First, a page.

103. The methodological foundation of Mattick’s analysis can be traced to his emphasis, following Grossmann, on the category “capital in general” (Kapital im allgemeinen) as distinct and, on the empirical level, often opposed to “multiple capitals” (viele Kapitalien). This criterion allows him to avoid an abstract identification of “state” and “capital,” particularly dangerous when it is a matter of analyzing the specific economic and institutional structure of fascism. As in the case of 1929 Germany, the dominant capitalist groups, reduced by the exhaustion of the “rationalizing offensive” –  very far, then, from being integrated into that “state plan” which has recently for the nth time been reproposed as a hermeneutic-historical canon in Karl H. Roth’s volume Die “andere” Arbeiterbewegung (Munich, 1974) – were only in agreement on the necessity, but not on the mode of suspending the “free laws” of the competitive market. This is made clear by Alfred Sohn-Rethel’s analyses. His studies on national socialism, recently published in the volume Oekonomie und Klassenstruktur des deutschen Faschismus (Frankfurt am Main, 1973) have exceptional historical value since they came out during the period (1928-1936) of his collaboration with the Mitteleuropäischer Wirtschaftstag (MWT) as an assistant to Dr. Hahn and as a member of the Redaktionskonferenz of the Deutsche Führerbriefe (the private political and economic correspondence which was founded in 1928 by Otto Meynen and Schacht’s friend, Franz Reuter). From this “exceptional observatory” (as he calls it) closely bound to the “masters of the economy” (high officials of the Reichswehr, the owners of large agricultural businesses, the friends of Hindenburg and Schacht, etc.), Sohn-Rethel was able to follow the activities of the ökonomische Charaktermasken represented by the Wirtschaftsführer and thus the process which led to that “concentration of large capitalist interests” that in 1933 made possible the arrival of the dictatorship. We cannot consider here the lines of a new and more precise interpretation of the economic and political background of the national-socialist regime that emerge from Sohn-Rethel’s considerations. We will limit ourselves only to emphasizing that his grounding hypothesis – fascism as the return to an extraction of absolute surplus value – is based on the general theoretical premises which, while converging with Mattick’s perspective, seem to deny the seemingly always alive hypothesis of a possible “Keynesian alternative” to Hitler’s “Keynesianism”.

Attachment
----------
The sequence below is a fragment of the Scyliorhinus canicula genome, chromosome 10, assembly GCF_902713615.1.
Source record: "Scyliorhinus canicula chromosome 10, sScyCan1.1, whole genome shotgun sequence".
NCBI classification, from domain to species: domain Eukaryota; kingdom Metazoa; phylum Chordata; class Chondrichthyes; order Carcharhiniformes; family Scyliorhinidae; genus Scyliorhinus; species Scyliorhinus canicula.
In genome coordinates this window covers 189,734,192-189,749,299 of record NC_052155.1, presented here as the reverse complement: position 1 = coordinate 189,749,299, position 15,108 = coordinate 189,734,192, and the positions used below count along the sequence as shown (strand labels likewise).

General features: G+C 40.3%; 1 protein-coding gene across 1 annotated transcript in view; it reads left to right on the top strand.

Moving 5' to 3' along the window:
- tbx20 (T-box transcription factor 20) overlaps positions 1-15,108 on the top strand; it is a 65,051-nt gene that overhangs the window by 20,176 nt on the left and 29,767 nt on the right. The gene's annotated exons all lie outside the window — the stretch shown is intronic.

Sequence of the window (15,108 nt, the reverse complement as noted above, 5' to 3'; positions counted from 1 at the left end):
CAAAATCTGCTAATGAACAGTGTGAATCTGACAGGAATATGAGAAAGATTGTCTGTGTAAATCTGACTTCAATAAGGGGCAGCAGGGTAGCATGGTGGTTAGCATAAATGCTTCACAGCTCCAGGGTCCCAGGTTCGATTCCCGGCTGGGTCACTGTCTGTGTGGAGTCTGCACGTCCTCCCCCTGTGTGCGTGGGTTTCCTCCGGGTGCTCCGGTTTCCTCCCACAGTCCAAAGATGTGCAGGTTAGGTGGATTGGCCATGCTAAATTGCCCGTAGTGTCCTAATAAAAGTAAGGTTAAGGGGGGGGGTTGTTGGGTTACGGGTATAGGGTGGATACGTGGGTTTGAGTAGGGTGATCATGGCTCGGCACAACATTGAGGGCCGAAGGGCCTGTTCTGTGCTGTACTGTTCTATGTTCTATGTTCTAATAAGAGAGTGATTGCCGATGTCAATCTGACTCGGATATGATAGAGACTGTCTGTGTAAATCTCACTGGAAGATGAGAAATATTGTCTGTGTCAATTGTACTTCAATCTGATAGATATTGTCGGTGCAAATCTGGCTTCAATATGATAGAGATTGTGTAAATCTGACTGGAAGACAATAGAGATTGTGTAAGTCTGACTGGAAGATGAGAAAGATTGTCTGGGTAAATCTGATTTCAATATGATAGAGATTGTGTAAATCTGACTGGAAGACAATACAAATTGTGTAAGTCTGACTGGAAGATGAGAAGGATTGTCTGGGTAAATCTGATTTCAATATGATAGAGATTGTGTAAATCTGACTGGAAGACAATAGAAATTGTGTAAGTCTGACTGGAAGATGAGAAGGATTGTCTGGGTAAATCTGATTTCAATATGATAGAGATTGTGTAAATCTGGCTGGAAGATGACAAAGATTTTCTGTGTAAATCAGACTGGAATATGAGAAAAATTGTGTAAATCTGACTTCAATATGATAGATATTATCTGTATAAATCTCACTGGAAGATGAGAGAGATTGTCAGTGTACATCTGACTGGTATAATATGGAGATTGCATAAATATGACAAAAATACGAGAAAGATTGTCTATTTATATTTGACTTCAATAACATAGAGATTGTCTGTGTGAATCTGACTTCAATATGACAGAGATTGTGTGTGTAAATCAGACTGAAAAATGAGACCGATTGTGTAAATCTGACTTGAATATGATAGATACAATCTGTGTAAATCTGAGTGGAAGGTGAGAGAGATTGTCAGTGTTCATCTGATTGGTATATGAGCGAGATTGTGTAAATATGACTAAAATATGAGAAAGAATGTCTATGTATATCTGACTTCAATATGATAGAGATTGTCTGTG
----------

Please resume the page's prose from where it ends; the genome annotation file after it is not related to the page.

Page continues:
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Compiled by Vico, 17 August 2016, latest additions 4 June 2022